Three-season rooms, also known as sunrooms, take summer from three months to nine months. Northern Michigan builders and architects share four beautiful takes on this classic Up North space.

Featured in the October 2020 issue of Northern Home & Cottage. Read the magazine, free.

Photo by Katy

Rustic Beauty

Architect: Joesph Mosey Architecture
Builder: Render Construction
Photo: Photos by Katy

Exterior siding on the inside wall, a knotty pine ceiling and, of course, a pair of canoe paddles make this three-season room feel like it was once the family cabin before the rest of the home was built.

Photo by Tricia Adams & Kaity Bruinsma

Bask in Year-Round Light

Designer/Builder: Bay Area Contracting
Photo: Tricia Adams and Kaity Bruinsma

True, you will probably have to close off your three-season room during the winter, but glass doors can keep out the cold and still let the light in.

Photo by Speckman Photography

Cozy Fireplace

Architect: Bluebird Day Architecture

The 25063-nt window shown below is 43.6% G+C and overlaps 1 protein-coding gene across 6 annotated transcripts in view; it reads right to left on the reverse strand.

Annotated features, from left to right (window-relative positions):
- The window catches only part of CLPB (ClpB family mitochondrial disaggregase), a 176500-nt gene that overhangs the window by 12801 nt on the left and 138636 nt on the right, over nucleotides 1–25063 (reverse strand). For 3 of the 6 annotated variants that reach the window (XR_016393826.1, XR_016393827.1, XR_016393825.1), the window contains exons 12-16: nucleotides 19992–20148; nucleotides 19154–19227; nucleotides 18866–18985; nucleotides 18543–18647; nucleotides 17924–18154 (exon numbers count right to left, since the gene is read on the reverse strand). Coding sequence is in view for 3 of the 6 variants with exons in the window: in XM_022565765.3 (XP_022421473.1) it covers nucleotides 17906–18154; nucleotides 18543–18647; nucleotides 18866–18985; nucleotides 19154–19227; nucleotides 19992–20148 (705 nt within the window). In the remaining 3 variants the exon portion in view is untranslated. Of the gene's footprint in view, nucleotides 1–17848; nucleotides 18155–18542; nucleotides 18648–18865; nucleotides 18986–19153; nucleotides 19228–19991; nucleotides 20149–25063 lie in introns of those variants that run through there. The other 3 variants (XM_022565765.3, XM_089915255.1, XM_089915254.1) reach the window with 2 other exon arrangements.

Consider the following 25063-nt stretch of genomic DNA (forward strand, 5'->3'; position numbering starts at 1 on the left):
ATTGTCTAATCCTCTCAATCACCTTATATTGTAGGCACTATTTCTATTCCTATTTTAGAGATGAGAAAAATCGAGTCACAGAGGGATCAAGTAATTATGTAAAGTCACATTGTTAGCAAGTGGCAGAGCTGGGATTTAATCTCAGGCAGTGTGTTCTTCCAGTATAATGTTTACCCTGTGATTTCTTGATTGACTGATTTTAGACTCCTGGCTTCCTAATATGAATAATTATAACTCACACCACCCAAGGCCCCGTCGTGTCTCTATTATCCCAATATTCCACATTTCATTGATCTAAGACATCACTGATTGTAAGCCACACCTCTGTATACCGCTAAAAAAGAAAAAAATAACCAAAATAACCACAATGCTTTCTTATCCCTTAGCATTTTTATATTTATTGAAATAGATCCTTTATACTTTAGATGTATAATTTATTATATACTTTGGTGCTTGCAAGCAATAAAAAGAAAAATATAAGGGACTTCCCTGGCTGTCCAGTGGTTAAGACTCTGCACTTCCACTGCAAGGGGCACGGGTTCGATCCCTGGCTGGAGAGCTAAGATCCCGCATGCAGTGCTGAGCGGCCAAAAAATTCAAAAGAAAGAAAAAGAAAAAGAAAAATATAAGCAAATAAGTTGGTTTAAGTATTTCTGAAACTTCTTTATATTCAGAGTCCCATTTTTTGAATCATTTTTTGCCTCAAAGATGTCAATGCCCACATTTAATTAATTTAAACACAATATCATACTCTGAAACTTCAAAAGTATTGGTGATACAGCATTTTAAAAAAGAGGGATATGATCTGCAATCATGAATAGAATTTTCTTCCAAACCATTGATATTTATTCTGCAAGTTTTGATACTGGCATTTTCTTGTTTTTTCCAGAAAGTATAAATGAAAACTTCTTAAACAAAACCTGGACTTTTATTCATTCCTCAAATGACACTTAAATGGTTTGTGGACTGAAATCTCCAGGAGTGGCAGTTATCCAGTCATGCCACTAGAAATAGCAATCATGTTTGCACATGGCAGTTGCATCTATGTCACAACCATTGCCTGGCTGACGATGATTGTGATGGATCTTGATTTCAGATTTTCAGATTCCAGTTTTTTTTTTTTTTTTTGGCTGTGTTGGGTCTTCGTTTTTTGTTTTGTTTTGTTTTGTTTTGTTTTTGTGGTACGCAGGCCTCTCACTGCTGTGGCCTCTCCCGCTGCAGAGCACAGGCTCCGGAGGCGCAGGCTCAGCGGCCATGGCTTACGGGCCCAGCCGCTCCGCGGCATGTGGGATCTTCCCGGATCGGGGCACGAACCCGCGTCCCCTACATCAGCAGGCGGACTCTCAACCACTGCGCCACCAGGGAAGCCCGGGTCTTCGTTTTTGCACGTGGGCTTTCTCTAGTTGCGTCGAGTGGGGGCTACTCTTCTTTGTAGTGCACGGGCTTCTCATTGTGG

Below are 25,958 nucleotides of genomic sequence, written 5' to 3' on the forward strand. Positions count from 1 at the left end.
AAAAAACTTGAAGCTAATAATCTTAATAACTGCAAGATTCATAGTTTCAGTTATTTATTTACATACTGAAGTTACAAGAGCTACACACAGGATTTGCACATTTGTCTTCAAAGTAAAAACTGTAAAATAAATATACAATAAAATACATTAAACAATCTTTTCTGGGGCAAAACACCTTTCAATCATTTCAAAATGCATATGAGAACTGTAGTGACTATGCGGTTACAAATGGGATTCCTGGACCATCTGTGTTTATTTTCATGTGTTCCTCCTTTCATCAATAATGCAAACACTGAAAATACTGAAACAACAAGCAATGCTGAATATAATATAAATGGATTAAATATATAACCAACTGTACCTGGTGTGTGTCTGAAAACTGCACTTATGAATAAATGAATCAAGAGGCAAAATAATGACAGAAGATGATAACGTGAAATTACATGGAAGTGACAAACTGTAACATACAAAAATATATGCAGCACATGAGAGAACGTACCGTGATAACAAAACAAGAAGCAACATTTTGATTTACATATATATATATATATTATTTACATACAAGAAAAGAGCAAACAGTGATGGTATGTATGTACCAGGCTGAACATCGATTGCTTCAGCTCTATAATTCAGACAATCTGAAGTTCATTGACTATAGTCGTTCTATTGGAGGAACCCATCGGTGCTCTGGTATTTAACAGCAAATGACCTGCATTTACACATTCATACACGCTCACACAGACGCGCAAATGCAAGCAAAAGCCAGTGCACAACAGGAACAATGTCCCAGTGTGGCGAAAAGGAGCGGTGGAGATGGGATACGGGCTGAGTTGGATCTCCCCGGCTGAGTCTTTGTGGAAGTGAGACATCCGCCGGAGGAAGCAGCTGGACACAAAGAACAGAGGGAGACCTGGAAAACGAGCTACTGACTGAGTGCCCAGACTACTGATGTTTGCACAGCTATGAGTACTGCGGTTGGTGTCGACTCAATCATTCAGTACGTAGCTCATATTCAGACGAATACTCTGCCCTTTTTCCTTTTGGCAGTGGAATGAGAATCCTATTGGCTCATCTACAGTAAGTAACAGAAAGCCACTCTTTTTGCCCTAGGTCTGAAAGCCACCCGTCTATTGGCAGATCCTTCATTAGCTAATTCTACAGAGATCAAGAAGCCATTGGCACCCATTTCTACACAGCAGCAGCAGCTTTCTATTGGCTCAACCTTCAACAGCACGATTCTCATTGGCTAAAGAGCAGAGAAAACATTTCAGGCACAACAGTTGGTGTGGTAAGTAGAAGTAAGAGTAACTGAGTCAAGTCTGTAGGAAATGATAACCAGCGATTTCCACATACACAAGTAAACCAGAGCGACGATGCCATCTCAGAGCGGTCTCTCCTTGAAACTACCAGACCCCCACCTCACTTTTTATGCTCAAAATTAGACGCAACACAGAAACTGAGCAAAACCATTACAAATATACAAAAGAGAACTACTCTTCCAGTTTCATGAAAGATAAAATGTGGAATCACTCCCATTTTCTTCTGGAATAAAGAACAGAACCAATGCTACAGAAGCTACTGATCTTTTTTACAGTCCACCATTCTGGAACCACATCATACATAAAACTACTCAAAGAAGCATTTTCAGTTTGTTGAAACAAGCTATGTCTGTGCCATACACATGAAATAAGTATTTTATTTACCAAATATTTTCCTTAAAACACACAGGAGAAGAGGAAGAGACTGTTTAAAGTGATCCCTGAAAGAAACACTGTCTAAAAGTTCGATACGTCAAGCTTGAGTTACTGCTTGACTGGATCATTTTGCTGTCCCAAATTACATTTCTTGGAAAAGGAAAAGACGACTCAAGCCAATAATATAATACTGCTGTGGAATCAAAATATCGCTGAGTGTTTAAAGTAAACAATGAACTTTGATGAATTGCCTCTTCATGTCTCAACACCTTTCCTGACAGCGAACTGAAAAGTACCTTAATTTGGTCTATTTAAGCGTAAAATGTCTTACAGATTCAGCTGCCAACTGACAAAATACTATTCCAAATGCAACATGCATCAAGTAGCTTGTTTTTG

Photo: Speckman Photography

Three walls and a fireplace keep this room cozy long after the porch furniture has been put away.

Photo by Beth Singer

Classic Cottage

Designer/Builder: Cottage Company
Photo: Beth Singer

These homeowners closed in one of two porches on their property to create this gracious three-season room. Floor-to-ceiling classic cottage mullioned windows let in the light and give it an enchanted feeling.

Find this and more articles celebrating Northern Michigan homes and cottages in the free, digital issue of October/November 2020 issue of Northern Home & Cottage below; or get the printed NHC for free, six times a year when you subscribe toTraverse, Northern Michigan’s Magazine, delivered to your door each month.

Photo(s) by Beth Singer